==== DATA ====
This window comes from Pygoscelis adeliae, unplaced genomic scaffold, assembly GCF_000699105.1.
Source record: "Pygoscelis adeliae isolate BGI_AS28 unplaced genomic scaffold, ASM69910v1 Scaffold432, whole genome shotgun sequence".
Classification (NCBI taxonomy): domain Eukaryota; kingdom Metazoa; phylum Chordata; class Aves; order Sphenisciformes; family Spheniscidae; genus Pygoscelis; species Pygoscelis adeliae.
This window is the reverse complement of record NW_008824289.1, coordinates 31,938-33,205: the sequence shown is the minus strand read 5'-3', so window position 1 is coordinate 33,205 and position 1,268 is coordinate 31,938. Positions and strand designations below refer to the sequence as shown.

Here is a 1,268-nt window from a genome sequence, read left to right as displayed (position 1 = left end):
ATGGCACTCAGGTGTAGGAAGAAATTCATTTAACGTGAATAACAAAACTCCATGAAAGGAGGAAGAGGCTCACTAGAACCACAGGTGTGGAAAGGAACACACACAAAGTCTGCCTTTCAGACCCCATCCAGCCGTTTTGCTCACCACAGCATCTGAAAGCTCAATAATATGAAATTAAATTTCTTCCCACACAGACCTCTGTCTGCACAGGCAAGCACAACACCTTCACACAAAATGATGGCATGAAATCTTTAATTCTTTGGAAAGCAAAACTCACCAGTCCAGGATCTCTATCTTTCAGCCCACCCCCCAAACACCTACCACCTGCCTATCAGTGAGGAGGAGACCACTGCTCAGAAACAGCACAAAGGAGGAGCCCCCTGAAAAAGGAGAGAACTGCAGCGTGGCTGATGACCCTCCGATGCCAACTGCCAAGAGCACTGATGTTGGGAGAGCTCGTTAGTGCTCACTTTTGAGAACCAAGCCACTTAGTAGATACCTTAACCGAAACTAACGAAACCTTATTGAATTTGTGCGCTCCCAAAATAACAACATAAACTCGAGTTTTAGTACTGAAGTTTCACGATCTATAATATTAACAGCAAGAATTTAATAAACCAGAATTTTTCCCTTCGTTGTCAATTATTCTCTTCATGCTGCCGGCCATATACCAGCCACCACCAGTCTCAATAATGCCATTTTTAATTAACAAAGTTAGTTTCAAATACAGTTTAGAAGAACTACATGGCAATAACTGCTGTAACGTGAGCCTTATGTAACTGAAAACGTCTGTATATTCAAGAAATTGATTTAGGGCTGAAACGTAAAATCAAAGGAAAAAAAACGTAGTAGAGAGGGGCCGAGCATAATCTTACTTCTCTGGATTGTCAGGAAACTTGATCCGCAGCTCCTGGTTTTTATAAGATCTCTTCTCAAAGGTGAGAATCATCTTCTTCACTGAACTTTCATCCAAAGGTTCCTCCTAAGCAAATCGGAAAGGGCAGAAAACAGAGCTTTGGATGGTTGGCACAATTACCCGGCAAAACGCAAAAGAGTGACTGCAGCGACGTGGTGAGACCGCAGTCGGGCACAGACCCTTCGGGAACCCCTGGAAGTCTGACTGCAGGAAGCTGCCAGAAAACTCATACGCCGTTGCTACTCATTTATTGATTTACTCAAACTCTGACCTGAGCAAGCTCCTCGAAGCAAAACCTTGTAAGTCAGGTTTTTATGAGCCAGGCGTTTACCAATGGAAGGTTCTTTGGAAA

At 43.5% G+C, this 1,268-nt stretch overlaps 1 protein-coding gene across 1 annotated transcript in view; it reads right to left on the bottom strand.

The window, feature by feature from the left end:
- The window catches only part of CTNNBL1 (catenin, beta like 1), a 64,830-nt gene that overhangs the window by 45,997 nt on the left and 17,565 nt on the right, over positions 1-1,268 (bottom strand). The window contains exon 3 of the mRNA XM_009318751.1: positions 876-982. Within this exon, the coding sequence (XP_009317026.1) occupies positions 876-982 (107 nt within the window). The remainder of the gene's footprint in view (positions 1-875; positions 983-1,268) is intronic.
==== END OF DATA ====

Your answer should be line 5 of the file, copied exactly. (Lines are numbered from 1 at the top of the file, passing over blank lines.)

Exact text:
Here is a 1,268-nt window from a genome sequence, read left to right as displayed (position 1 = left end):